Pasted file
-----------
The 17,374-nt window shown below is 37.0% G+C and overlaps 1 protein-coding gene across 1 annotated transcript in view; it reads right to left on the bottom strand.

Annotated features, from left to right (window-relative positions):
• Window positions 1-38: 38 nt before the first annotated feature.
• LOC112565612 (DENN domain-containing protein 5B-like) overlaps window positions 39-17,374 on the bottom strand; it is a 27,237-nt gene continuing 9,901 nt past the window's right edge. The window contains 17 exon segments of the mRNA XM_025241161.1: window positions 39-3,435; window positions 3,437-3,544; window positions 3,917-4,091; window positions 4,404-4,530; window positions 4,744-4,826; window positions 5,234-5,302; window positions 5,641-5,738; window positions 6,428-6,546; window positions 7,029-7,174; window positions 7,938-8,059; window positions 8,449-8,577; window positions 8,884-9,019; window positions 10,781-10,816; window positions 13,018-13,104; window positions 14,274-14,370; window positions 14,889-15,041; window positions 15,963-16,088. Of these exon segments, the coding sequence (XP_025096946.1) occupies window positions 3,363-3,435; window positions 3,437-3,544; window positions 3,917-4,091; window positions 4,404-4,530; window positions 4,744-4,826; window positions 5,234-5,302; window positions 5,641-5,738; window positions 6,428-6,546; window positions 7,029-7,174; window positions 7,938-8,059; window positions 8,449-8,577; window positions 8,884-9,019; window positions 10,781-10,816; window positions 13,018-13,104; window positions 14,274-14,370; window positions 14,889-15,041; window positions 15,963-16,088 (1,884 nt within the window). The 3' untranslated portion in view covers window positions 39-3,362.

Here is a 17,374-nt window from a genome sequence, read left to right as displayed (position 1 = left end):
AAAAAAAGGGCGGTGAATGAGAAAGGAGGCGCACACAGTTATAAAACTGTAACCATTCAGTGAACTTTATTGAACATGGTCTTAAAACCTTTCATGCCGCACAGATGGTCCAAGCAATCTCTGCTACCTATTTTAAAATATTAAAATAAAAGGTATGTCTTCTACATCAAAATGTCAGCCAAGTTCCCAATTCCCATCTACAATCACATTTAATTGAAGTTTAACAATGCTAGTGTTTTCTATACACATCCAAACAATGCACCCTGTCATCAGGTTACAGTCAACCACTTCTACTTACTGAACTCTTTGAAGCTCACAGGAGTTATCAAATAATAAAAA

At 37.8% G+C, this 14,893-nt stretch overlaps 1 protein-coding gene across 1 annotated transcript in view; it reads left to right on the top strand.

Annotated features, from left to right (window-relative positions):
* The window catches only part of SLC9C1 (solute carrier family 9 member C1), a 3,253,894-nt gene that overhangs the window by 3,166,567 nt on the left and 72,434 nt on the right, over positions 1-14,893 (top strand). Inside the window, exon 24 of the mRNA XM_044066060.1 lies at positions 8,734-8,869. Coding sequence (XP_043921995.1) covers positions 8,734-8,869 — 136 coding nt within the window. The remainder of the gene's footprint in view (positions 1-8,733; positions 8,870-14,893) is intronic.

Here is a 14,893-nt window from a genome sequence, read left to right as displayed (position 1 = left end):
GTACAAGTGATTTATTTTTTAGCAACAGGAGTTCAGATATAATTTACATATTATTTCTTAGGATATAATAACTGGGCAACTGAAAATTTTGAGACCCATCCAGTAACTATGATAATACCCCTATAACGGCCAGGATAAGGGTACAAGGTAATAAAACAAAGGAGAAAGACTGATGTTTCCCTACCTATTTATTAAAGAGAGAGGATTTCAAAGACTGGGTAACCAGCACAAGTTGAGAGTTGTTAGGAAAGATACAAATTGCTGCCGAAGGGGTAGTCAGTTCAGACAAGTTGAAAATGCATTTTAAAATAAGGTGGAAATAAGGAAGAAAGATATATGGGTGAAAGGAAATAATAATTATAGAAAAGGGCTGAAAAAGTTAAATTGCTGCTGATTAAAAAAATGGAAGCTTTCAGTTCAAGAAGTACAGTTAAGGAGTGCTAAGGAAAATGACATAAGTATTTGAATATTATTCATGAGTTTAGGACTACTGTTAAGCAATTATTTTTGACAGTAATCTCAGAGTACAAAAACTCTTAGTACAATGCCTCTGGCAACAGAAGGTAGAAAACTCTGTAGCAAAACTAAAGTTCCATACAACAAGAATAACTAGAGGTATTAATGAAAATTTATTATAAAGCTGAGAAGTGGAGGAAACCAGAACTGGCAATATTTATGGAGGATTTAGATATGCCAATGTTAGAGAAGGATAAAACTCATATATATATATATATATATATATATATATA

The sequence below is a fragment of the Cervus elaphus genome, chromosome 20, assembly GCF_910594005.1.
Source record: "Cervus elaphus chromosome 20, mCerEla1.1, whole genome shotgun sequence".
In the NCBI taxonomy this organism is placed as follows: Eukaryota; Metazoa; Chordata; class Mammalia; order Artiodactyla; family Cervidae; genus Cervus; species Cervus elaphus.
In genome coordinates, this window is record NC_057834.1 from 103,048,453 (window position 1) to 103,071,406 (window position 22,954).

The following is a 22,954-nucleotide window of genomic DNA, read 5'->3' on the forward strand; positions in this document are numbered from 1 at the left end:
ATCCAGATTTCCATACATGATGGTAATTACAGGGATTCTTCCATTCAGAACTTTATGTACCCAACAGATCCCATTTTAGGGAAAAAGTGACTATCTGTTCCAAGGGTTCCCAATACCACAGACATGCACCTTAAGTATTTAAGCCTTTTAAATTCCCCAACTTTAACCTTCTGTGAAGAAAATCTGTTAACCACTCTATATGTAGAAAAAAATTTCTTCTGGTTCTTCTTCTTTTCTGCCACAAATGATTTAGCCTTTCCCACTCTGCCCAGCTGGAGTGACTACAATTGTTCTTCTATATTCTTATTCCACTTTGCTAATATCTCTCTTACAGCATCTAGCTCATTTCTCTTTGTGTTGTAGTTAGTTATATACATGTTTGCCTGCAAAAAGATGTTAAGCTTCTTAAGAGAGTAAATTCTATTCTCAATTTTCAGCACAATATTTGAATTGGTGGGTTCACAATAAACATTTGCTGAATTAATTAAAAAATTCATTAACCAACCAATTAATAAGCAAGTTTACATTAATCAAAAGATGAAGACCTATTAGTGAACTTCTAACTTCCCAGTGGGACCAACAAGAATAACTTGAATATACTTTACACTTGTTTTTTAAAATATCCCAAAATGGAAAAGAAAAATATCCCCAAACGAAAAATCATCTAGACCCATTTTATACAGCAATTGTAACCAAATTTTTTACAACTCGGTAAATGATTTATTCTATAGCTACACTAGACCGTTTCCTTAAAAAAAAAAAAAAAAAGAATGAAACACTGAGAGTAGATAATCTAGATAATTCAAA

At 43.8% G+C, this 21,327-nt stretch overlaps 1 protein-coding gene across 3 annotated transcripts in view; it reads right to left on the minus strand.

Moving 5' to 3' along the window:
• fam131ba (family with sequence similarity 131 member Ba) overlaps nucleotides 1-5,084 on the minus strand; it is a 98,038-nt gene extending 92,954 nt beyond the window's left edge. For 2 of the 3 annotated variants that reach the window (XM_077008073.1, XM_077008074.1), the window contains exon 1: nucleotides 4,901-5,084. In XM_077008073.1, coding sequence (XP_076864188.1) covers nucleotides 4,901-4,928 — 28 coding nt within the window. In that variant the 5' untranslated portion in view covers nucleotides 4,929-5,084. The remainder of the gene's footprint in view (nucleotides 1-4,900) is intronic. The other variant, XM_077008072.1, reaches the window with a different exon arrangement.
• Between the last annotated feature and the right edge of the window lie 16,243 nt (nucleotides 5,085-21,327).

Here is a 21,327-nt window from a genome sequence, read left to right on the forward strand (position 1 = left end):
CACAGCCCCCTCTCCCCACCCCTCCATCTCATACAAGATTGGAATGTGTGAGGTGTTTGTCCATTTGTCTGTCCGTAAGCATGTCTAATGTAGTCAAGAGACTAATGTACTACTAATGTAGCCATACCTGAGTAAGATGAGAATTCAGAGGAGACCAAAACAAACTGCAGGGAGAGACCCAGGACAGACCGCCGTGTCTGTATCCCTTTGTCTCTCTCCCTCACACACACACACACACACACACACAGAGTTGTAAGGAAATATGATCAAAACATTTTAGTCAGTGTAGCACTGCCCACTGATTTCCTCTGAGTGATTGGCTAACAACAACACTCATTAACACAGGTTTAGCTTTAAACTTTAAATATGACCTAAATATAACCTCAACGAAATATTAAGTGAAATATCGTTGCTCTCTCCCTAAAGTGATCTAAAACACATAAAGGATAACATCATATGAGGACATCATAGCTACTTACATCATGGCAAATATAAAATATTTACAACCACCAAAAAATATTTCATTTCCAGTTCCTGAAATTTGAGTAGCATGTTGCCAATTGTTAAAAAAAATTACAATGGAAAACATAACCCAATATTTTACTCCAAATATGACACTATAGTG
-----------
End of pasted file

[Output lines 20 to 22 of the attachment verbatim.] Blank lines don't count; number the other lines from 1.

• fam131ba (family with sequence similarity 131 member Ba) overlaps nucleotides 1-5,084 on the minus strand; it is a 98,038-nt gene extending 92,954 nt beyond the window's left edge. For 2 of the 3 annotated variants that reach the window (XM_077008073.1, XM_077008074.1), the window contains exon 1: nucleotides 4,901-5,084. In XM_077008073.1, coding sequence (XP_076864188.1) covers nucleotides 4,901-4,928 — 28 coding nt within the window. In that variant the 5' untranslated portion in view covers nucleotides 4,929-5,084. The remainder of the gene's footprint in view (nucleotides 1-4,900) is intronic. The other variant, XM_077008072.1, reaches the window with a different exon arrangement.
• Between the last annotated feature and the right edge of the window lie 16,243 nt (nucleotides 5,085-21,327).

Here is a 21,327-nt window from a genome sequence, read left to right on the forward strand (position 1 = left end):